As November approaches at breakneck speed, so does election season. This year, Berkeley residents will be able to choose the fate of the price of sugary beverages, soda in particular.

Measure D, also known as the Berkeley Soda Tax, proposes a one-cent-per-ounce tax on “sugar-sweetened beverages” and sweeteners, such as sugar, honey and syrups.

Drinks that are exempt from the bill include dairy products, diet drinks, 100% juice and alcohol, to name a few.

The bill, however, is not as simple as you may think: while most sugary drinks, including soda, will be affected by the tax, a small handful of drinks will not be. For example, dairy products won’t be affected, leading some skeptics to wonder why sugary chocolate milk will be exempt, while low-calorie coconut water won’t be.

Soda Tax

A political campaign poster for “No on Measure D” at a bus stop in Berkeley | Photo by Kavya George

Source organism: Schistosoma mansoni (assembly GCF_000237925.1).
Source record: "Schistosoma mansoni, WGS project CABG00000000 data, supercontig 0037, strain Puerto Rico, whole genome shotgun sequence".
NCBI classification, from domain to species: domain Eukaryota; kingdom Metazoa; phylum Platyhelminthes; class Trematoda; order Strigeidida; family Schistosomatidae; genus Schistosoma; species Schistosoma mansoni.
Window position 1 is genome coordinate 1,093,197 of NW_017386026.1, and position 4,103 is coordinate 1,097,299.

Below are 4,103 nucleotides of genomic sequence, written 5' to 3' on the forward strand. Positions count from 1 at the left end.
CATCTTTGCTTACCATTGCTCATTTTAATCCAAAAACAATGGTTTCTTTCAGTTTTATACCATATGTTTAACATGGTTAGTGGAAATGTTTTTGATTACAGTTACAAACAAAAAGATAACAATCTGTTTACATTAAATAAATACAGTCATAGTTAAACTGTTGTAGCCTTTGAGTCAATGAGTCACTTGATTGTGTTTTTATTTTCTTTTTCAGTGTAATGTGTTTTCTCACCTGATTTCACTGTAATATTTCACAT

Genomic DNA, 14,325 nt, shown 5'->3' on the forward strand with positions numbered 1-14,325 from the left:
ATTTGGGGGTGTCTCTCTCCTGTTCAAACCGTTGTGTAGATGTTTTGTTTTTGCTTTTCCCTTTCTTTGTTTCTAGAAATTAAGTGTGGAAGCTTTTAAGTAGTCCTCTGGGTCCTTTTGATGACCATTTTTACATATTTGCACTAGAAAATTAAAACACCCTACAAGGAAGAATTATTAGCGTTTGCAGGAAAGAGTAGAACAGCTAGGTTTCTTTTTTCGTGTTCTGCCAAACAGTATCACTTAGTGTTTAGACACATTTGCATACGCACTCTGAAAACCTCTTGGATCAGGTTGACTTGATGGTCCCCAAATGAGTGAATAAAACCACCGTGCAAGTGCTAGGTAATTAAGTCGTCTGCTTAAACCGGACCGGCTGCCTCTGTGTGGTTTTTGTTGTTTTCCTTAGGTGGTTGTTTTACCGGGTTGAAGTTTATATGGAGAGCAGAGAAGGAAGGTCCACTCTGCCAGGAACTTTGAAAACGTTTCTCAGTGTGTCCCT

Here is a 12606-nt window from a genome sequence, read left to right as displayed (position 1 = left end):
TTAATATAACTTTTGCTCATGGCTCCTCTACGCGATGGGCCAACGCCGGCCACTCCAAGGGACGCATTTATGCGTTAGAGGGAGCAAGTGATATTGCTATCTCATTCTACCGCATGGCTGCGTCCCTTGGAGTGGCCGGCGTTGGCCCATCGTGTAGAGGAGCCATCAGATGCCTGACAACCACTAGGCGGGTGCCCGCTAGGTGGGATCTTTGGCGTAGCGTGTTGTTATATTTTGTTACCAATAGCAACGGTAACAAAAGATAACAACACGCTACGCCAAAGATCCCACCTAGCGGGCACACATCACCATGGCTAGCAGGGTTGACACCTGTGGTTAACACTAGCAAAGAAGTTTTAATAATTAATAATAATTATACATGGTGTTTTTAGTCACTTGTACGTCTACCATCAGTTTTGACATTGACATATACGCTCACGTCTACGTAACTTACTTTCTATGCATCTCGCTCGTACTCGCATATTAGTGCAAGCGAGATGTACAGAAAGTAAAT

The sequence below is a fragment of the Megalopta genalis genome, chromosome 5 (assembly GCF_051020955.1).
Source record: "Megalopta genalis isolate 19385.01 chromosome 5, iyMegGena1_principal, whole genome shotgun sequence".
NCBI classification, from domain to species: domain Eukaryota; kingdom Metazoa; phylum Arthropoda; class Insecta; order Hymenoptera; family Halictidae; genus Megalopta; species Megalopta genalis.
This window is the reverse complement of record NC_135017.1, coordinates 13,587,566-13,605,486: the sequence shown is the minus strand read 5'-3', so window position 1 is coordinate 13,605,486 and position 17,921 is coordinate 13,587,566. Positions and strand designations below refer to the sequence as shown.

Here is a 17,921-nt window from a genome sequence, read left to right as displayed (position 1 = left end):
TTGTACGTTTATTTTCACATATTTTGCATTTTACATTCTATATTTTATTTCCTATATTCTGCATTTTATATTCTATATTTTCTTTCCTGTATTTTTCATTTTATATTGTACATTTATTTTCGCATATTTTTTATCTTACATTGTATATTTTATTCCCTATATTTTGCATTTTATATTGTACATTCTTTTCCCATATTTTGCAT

Opponents of the bill often cite the measure’s purportedly confusing wording as one of its downfalls. In September, the bill underwent wording changes after some claimed that the wording was too ambiguous.

As of right now, the American Beverage Association has donated approximately $1.4 million dollars to fund the “No on Measure D” campaign—the most any private organization has contributed to a campaign in Berkeley city history. The widespread effect of this funding can be seen around the city with everything from posters at bus stops to signs plastered on BART station walls.

Advocates for the bill claim that it will be an instrumental step in combating childhood obesity. According to the “Yes on Measure D” campaign site , known as Berkeley vs. Big Soda, 40% of children are in danger of developing childhood obesity. Additionally, one out of three children born in 2000 will develop type 2 diabetes, according to the site.

Support for the measure has been divided—many say that having the tax will educate the public and children, in particular, on the alleged “dangers” of sugary beverages. Those who are against the bill, however, state that leaving some beverages exempt from the tax makes the measure unreliable.

Whatever the outcome, public debate regarding the tax has generated unprecedented awareness regarding sugar-sweetened beverages and their impact on health.

Disclaimer: Any slant or perceived slant in this article does not reflect the opinions of Spoon University or its members.

Are you in support of or opposed to the proposed soda tax?